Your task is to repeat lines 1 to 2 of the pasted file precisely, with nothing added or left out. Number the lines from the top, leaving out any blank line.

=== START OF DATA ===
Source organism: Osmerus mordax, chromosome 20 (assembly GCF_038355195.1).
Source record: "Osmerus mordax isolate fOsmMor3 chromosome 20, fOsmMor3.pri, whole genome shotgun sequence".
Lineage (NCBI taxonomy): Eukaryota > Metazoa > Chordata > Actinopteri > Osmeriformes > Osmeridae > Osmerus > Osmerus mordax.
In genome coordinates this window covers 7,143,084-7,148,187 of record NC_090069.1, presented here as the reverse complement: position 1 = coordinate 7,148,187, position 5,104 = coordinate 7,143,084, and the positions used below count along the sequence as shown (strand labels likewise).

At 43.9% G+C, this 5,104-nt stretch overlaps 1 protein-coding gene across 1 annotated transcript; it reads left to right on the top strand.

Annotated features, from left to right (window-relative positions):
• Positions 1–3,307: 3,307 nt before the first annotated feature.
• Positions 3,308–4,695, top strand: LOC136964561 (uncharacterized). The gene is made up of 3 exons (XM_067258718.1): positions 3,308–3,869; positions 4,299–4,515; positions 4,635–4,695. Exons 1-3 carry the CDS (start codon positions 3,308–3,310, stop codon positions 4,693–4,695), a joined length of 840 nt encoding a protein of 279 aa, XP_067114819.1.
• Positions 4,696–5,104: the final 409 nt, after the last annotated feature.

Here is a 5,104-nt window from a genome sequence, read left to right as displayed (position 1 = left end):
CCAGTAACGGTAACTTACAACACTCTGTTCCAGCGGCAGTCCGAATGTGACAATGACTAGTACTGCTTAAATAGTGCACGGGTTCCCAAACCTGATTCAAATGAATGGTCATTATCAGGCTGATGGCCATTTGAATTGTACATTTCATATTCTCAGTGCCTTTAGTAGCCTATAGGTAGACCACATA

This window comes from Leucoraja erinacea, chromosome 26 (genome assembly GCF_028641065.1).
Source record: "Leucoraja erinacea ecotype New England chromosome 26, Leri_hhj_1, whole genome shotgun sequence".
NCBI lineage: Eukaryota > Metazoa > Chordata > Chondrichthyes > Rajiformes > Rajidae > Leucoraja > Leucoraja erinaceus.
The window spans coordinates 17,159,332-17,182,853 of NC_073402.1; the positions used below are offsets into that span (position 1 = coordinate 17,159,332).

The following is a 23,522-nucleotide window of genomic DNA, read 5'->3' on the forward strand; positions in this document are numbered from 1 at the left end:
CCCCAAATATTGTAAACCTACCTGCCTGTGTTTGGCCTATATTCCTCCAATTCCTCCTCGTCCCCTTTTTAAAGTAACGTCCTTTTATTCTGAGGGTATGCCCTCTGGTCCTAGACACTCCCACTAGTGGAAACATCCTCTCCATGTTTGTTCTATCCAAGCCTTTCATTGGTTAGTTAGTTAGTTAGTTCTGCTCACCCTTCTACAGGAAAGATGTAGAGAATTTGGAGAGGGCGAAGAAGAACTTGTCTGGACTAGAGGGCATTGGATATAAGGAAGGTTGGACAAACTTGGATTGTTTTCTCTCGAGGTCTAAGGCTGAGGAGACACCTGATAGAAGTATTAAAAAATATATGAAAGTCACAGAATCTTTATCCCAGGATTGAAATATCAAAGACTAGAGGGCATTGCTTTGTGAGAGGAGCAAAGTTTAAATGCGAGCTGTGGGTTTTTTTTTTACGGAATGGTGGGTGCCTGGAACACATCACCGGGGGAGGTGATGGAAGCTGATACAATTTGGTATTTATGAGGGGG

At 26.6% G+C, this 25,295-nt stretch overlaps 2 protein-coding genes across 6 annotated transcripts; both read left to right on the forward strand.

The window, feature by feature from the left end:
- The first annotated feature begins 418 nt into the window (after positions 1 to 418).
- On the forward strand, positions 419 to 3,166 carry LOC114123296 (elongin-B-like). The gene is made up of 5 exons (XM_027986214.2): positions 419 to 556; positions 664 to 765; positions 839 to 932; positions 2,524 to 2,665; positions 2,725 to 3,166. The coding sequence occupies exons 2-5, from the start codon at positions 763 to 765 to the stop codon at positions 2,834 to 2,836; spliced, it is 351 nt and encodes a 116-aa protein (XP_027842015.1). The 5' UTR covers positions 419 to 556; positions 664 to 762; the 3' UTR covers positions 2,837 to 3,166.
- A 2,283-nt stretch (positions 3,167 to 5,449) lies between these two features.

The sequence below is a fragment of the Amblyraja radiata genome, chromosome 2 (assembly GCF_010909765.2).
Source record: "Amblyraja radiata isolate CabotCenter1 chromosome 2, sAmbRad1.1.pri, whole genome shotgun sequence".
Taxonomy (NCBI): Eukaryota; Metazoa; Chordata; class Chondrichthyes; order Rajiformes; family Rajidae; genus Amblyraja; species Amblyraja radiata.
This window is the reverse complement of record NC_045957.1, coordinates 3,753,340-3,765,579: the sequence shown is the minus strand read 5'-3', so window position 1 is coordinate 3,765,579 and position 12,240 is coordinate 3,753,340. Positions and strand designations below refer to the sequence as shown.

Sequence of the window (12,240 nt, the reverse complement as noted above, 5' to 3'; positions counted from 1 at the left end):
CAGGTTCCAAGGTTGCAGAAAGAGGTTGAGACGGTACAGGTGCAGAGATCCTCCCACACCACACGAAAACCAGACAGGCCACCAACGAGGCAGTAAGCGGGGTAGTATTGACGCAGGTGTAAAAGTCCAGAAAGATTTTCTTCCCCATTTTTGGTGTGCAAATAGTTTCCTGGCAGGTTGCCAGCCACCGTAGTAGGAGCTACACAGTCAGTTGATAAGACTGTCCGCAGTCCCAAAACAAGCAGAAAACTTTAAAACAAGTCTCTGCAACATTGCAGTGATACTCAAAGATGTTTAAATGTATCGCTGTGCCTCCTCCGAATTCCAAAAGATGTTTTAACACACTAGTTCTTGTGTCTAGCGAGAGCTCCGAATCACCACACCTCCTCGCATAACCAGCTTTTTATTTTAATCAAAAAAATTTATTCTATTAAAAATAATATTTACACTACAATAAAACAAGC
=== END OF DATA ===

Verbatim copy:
Source organism: Osmerus mordax, chromosome 20 (assembly GCF_038355195.1).
Source record: "Osmerus mordax isolate fOsmMor3 chromosome 20, fOsmMor3.pri, whole genome shotgun sequence".